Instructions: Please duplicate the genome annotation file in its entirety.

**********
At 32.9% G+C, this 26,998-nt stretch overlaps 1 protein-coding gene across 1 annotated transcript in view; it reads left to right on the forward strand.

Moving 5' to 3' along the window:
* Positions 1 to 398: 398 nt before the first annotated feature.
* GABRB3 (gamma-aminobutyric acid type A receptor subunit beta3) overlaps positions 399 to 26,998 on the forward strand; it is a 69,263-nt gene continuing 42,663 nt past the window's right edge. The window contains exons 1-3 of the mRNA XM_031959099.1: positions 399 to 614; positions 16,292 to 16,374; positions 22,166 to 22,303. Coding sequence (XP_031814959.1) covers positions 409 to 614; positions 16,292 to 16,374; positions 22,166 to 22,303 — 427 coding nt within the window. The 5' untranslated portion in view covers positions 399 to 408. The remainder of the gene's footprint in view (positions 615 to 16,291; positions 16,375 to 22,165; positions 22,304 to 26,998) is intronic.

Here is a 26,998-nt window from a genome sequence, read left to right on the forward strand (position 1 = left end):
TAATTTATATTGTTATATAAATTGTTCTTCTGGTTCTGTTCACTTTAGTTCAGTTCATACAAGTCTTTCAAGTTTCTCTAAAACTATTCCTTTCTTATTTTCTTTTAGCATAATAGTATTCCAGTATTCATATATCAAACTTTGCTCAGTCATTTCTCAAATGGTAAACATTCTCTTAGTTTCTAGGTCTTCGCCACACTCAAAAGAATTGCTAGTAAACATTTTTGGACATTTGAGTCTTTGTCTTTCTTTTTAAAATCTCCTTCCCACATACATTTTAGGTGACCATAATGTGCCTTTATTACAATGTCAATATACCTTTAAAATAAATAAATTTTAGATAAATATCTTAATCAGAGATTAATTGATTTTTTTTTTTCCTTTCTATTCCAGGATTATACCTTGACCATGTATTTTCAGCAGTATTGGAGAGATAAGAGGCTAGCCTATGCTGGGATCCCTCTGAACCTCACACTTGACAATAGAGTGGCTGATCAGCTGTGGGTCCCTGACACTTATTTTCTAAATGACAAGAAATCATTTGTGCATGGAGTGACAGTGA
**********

At 32.9% G+C, this 26,998-nt stretch overlaps 1 protein-coding gene across 1 annotated transcript in view; it reads left to right on the forward strand.

Moving 5' to 3' along the window:
* Positions 1 to 398: 398 nt before the first annotated feature.
* GABRB3 (gamma-aminobutyric acid type A receptor subunit beta3) overlaps positions 399 to 26,998 on the forward strand; it is a 69,263-nt gene continuing 42,663 nt past the window's right edge. The window contains exons 1-3 of the mRNA XM_031959099.1: positions 399 to 614; positions 16,292 to 16,374; positions 22,166 to 22,303. Coding sequence (XP_031814959.1) covers positions 409 to 614; positions 16,292 to 16,374; positions 22,166 to 22,303 — 427 coding nt within the window. The 5' untranslated portion in view covers positions 399 to 408. The remainder of the gene's footprint in view (positions 615 to 16,291; positions 16,375 to 22,165; positions 22,304 to 26,998) is intronic.

Here is a 26,998-nt window from a genome sequence, read left to right on the forward strand (position 1 = left end):
TAATTTATATTGTTATATAAATTGTTCTTCTGGTTCTGTTCACTTTAGTTCAGTTCATACAAGTCTTTCAAGTTTCTCTAAAACTATTCCTTTCTTATTTTCTTTTAGCATAATAGTATTCCAGTATTCATATATCAAACTTTGCTCAGTCATTTCTCAAATGGTAAACATTCTCTTAGTTTCTAGGTCTTCGCCACACTCAAAAGAATTGCTAGTAAACATTTTTGGACATTTGAGTCTTTGTCTTTCTTTTTAAAATCTCCTTCCCACATACATTTTAGGTGACCATAATGTGCCTTTATTACAATGTCAATATACCTTTAAAATAAATAAATTTTAGATAAATATCTTAATCAGAGATTAATTGATTTTTTTTTTTCCTTTCTATTCCAGGATTATACCTTGACCATGTATTTTCAGCAGTATTGGAGAGATAAGAGGCTAGCCTATGCTGGGATCCCTCTGAACCTCACACTTGACAATAGAGTGGCTGATCAGCTGTGGGTCCCTGACACTTATTTTCTAAATGACAAGAAATCATTTGTGCATGGAGTGACAGTGA